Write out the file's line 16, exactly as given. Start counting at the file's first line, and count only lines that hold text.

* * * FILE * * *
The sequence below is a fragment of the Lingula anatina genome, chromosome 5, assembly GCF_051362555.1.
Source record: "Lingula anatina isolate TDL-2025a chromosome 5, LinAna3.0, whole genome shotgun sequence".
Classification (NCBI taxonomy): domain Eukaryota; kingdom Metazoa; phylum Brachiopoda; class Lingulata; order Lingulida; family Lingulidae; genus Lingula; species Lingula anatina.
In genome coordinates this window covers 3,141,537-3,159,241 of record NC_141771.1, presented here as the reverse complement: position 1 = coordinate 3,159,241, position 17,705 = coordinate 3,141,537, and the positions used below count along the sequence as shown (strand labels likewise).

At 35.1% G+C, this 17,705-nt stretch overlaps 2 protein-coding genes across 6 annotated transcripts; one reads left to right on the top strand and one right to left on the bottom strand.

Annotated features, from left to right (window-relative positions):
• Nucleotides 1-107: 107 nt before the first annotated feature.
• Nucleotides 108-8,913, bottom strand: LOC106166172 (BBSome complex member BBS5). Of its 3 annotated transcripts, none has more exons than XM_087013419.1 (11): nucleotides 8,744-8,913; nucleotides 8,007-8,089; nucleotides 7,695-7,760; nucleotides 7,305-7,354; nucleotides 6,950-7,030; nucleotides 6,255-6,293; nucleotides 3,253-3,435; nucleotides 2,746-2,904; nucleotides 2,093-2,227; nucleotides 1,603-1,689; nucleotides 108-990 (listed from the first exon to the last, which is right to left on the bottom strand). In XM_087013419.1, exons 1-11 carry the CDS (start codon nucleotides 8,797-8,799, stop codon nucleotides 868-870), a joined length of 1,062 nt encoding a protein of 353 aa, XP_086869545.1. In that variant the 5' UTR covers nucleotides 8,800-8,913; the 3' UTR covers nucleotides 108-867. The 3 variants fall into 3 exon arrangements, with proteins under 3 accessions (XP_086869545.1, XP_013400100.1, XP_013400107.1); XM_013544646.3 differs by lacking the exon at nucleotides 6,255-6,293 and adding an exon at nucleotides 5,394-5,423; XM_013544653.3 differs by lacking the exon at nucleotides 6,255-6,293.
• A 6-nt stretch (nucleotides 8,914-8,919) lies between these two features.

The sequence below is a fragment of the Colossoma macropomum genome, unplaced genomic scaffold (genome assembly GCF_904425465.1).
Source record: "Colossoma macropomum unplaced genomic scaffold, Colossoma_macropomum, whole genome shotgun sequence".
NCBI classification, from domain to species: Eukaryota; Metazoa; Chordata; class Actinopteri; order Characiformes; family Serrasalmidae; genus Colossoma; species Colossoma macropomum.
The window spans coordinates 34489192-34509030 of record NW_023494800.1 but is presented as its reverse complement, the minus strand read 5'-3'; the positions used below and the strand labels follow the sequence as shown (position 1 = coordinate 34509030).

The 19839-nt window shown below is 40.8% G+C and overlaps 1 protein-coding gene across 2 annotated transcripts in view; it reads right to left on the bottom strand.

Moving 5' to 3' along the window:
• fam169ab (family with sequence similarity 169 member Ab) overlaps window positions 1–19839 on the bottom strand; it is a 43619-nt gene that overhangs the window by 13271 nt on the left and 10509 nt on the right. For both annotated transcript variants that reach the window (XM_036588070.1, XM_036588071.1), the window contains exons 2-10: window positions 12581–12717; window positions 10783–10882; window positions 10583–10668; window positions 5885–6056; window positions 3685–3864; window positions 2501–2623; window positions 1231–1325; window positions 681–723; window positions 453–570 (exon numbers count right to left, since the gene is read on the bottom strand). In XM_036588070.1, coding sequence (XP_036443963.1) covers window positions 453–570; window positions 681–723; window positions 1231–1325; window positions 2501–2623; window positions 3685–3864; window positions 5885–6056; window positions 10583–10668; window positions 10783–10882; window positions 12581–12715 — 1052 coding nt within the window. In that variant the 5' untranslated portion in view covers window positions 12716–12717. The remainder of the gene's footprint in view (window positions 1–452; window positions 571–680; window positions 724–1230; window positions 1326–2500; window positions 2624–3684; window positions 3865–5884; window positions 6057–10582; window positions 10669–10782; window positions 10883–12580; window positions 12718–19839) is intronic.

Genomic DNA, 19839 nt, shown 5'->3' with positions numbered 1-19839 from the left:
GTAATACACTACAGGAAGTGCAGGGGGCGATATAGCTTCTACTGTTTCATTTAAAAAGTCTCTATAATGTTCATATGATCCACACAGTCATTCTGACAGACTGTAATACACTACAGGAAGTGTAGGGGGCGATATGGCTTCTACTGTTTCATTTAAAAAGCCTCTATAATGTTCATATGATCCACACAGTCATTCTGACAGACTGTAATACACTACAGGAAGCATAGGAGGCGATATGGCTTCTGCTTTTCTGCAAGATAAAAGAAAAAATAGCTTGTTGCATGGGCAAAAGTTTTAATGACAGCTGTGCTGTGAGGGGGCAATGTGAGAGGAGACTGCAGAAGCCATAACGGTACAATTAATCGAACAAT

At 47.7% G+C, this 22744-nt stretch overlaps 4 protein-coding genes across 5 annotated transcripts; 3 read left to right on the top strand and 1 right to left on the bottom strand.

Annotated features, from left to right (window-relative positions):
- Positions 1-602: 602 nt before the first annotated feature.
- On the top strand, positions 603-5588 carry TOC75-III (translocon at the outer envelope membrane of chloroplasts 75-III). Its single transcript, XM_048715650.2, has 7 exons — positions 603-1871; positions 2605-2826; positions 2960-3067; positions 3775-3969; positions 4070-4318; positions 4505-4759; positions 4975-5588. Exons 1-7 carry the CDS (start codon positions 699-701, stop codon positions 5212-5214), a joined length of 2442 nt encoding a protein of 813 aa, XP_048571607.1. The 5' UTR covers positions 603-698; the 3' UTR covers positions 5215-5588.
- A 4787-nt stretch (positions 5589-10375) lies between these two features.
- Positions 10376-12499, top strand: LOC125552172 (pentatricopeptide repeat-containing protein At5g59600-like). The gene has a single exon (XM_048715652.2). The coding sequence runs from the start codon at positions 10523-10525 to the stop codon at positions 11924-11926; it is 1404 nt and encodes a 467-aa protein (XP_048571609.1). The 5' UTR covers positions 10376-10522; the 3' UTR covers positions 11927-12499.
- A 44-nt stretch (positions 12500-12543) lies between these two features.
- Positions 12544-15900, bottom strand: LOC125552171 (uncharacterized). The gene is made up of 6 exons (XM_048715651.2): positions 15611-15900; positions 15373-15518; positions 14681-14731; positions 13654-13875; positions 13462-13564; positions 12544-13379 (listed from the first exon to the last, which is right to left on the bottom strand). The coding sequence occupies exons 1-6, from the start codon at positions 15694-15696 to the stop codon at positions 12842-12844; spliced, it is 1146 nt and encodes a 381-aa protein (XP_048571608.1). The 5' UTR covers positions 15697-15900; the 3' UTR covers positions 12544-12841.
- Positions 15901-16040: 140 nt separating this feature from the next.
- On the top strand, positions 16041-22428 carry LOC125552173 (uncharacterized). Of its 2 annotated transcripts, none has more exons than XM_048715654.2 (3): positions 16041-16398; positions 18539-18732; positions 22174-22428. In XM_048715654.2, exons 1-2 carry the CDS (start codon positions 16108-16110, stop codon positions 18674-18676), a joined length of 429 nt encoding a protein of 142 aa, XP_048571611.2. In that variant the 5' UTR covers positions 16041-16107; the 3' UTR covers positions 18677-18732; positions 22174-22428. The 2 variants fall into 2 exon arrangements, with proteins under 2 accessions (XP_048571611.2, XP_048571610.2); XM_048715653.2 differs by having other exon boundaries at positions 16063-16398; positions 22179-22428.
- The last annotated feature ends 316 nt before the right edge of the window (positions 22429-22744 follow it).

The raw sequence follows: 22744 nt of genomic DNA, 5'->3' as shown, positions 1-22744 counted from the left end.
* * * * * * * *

• fam169ab (family with sequence similarity 169 member Ab) overlaps window positions 1–19839 on the bottom strand; it is a 43619-nt gene that overhangs the window by 13271 nt on the left and 10509 nt on the right. For both annotated transcript variants that reach the window (XM_036588070.1, XM_036588071.1), the window contains exons 2-10: window positions 12581–12717; window positions 10783–10882; window positions 10583–10668; window positions 5885–6056; window positions 3685–3864; window positions 2501–2623; window positions 1231–1325; window positions 681–723; window positions 453–570 (exon numbers count right to left, since the gene is read on the bottom strand). In XM_036588070.1, coding sequence (XP_036443963.1) covers window positions 453–570; window positions 681–723; window positions 1231–1325; window positions 2501–2623; window positions 3685–3864; window positions 5885–6056; window positions 10583–10668; window positions 10783–10882; window positions 12581–12715 — 1052 coding nt within the window. In that variant the 5' untranslated portion in view covers window positions 12716–12717. The remainder of the gene's footprint in view (window positions 1–452; window positions 571–680; window positions 724–1230; window positions 1326–2500; window positions 2624–3684; window positions 3865–5884; window positions 6057–10582; window positions 10669–10782; window positions 10883–12580; window positions 12718–19839) is intronic.